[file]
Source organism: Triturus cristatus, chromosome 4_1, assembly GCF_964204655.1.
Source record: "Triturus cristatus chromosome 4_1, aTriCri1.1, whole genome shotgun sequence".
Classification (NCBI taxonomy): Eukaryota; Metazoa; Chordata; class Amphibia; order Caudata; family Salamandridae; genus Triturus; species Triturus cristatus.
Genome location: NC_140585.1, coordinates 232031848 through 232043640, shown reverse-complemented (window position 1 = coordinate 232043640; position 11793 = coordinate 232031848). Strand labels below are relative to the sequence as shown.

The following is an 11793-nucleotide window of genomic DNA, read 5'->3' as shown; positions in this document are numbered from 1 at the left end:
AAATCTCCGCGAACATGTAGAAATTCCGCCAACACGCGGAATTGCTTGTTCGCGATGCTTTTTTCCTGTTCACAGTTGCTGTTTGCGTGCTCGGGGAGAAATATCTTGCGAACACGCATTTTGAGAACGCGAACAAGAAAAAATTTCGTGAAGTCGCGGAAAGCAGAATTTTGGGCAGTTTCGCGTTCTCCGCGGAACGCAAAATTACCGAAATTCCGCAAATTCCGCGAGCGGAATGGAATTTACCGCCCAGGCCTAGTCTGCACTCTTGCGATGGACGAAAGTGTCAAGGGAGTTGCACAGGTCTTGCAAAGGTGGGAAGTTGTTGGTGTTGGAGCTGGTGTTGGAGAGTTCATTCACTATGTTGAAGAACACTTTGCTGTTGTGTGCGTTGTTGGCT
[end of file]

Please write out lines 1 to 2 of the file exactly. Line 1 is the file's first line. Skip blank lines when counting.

Source organism: Triturus cristatus, chromosome 4_1, assembly GCF_964204655.1.
Source record: "Triturus cristatus chromosome 4_1, aTriCri1.1, whole genome shotgun sequence".